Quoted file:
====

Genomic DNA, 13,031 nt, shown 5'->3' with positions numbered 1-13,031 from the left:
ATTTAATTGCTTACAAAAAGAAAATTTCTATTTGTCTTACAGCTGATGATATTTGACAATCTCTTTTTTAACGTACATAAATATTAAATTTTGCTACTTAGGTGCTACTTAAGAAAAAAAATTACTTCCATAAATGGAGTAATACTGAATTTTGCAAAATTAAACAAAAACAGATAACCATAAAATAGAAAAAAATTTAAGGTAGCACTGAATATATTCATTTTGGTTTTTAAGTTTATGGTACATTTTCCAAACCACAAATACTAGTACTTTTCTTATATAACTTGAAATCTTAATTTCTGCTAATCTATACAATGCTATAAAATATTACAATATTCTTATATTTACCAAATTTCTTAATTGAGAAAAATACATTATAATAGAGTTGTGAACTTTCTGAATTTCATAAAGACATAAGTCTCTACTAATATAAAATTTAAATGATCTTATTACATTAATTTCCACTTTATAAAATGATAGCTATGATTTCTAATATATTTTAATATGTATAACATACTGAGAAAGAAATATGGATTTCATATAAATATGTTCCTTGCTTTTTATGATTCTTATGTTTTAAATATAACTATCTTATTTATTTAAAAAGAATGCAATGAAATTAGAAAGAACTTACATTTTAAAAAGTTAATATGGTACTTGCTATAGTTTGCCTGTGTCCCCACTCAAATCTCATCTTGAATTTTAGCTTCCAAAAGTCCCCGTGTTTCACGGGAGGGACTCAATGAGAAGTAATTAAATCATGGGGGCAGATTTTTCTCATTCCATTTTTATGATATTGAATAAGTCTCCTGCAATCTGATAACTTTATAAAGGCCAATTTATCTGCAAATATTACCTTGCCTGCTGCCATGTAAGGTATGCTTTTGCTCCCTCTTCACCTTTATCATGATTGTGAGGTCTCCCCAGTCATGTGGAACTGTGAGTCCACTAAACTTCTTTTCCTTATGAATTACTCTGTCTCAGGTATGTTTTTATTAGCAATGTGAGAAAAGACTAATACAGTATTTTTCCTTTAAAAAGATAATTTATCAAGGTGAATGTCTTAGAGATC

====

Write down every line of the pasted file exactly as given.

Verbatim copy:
Genomic DNA, 13,031 nt, shown 5'->3' with positions numbered 1-13,031 from the left:
ATTTAATTGCTTACAAAAAGAAAATTTCTATTTGTCTTACAGCTGATGATATTTGACAATCTCTTTTTTAACGTACATAAATATTAAATTTTGCTACTTAGGTGCTACTTAAGAAAAAAAATTACTTCCATAAATGGAGTAATACTGAATTTTGCAAAATTAAACAAAAACAGATAACCATAAAATAGAAAAAAATTTAAGGTAGCACTGAATATATTCATTTTGGTTTTTAAGTTTATGGTACATTTTCCAAACCACAAATACTAGTACTTTTCTTATATAACTTGAAATCTTAATTTCTGCTAATCTATACAATGCTATAAAATATTACAATATTCTTATATTTACCAAATTTCTTAATTGAGAAAAATACATTATAATAGAGTTGTGAACTTTCTGAATTTCATAAAGACATAAGTCTCTACTAATATAAAATTTAAATGATCTTATTACATTAATTTCCACTTTATAAAATGATAGCTATGATTTCTAATATATTTTAATATGTATAACATACTGAGAAAGAAATATGGATTTCATATAAATATGTTCCTTGCTTTTTATGATTCTTATGTTTTAAATATAACTATCTTATTTATTTAAAAAGAATGCAATGAAATTAGAAAGAACTTACATTTTAAAAAGTTAATATGGTACTTGCTATAGTTTGCCTGTGTCCCCACTCAAATCTCATCTTGAATTTTAGCTTCCAAAAGTCCCCGTGTTTCACGGGAGGGACTCAATGAGAAGTAATTAAATCATGGGGGCAGATTTTTCTCATTCCATTTTTATGATATTGAATAAGTCTCCTGCAATCTGATAACTTTATAAAGGCCAATTTATCTGCAAATATTACCTTGCCTGCTGCCATGTAAGGTATGCTTTTGCTCCCTCTTCACCTTTATCATGATTGTGAGGTCTCCCCAGTCATGTGGAACTGTGAGTCCACTAAACTTCTTTTCCTTATGAATTACTCTGTCTCAGGTATGTTTTTATTAGCAATGTGAGAAAAGACTAATACAGTATTTTTCCTTTAAAAAGATAATTTATCAAGGTGAATGTCTTAGAGATC